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The Wintering Kundalini

Written by Peter Nazareth University of Iowa for World Literature Today on no date provided

I asked Sasenarine Persaud to explain his new volume of poetry because it seemed to be less of a piece than his previous two collections (see WLT, 71:2, p. 437 and 75:3/4, p. 136). He replied that this one covered the widest span of time. ""Chance Encounter"" went back to the early 1980s, to when he took the last ferry across the Demerara River to experience it at night. Ships were entering from the Atlantic; the lights of Georgetown were a joy. But the moment he disembarked, the entire city was plunged into darkness. He listened to audible panic, vendors scrambling to light bottle lamps. He bought an ice-cream cone. When the lights returned, he took a taxi home: 

The cone I tasted
Cold on tongue
Coursing down
Water to heart
Is dissipated

In your eyes
The electric gone
Lights of the city

The blackout in my heart
Cries hold
I come, I come!

The experience was transformed into a love poem. In Tantric yoga, it is believed that all power lies in the spinal column; anyone who taps this power makes contact with the godhead and can perform extraordinary acts. Significantly, the cover provides an image of a medi[t]ator with the Canadian CNN tower standing in almost as the Kundalini spinal column. Fleeing black-on-Indian oppression in Guyana, Persaud wrote ""Exit to a Far Country"" on the plane, which begins ""Cordelia to the King / Howling in my head' and ends ""Sings Cordelia in my head / No hope, no hope / Only the rope of separation / On my neck."" Persaud draws from King Lear just as Shakespeare drew from the Puranic story of Prahalad in Macbeth.

In the next poem, reference is made to Ravan of the Ramayana. The poet tells his love that he has not killed him so they cannot go home. Has Hamuman (who helped Rama free Sita from Ravan and who is very popular in Trinidad and Guyana) deserted him? Here Ravan is dearly Forbes Burnham. The poet has not just fled north for whiter pastures: he is seeking a way of defeating Ravan. He begins a letter with a reference to, and reapplication of, the Snow White myth:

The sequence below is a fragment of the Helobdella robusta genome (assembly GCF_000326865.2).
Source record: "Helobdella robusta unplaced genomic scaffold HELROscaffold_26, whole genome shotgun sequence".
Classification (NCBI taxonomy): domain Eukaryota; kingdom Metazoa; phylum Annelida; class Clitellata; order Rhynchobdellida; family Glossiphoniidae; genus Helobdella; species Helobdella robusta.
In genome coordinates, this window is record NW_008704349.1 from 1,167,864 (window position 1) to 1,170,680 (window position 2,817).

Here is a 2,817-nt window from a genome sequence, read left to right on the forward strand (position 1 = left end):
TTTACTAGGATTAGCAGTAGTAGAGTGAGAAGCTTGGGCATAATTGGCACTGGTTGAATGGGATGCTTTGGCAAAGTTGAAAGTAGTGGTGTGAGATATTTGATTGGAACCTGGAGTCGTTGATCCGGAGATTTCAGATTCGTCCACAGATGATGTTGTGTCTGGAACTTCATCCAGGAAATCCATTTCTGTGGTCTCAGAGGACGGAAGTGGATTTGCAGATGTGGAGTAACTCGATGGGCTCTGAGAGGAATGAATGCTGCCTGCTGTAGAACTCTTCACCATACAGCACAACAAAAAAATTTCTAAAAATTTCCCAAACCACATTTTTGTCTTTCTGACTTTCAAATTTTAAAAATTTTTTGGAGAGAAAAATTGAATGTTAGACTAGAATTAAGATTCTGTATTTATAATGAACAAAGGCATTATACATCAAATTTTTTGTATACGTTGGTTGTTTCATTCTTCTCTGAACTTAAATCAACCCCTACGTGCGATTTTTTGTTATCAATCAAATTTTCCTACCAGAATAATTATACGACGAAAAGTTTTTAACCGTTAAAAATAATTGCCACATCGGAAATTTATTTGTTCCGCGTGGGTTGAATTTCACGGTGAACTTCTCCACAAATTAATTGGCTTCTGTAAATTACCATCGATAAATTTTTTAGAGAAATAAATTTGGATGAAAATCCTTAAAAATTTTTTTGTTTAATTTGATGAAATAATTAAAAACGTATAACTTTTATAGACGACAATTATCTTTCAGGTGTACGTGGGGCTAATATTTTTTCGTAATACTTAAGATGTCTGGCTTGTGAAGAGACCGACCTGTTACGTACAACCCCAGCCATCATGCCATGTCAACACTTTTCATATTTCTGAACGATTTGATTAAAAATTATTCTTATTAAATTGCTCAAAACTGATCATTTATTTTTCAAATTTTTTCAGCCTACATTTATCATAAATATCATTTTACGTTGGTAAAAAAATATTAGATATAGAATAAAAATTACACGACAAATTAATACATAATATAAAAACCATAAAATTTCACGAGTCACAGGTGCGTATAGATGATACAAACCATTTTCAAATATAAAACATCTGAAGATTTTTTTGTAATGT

and having bit exile's apple
Stuck in my throat's
Somnabulistic sleep --
These well-meant dwarfs decorate
their bills, monthly dues.

There are no princesses in Canada, nor are they needed for ""money overrides and overkills: here the story ends."" But the brain is not stuck.

The volume represents a coming to terms with Toronto and with Guyana, the subterranean connection being India, the ancestral home. In ""Spring, Toronto,"" the bursting to life of the colors of nature after winter brings to mind the celebration of Holi, which reminds the author of the reason why Indians were exiled 150 years ago to the West Indies. (The Sepoy revolution against the British led to many Indians being killed and others being sent to the West Indies to produce sugar to sweeten the English.) The poet laments, ""Ah, my Hebrew friends / Two thousand is more than I / can take to make my state / believable!"" There is however, resolution: the Vedic spring blossoms again, not only in India but also in Canada. In ""Ancient Immigrant Trail,"" the poet sees he is only the latest wave: Canadians are immigrants on Indian lands.

In a review of Demerary Telepathy (1989), Howard Fergus writes: ""Drawing on ancestral memories and imagery and existential experiences ... [Persaud] affirms the East Indian weft in the tapestry of Caribbean culture."" In ""The Gulls Aspire to Be Gaulings,"" Viswamittra, of Ksatriya origin, became one of the seven great Vedic rishis and was accepted by the high-born Vasista: so Vedic philosophy is well suited for dealing with new experiences. Persaud ""is a rooted Guyanese even when he is writing from snowy Canada,"" Fergus says, writing ""feelingly of Guyana's natural environment."" Persaud also writes feelingly of Canada, and of India. One of the last poems is ""Porkknocker, Come Home!"" The porkknocker is the prospector for gold in Guyana, an Indian who marks his return with the hymn of ages, the Gayatri mantra. So there is indeed a wide time span in the volume.

This is a review of The Wintering Kundalini

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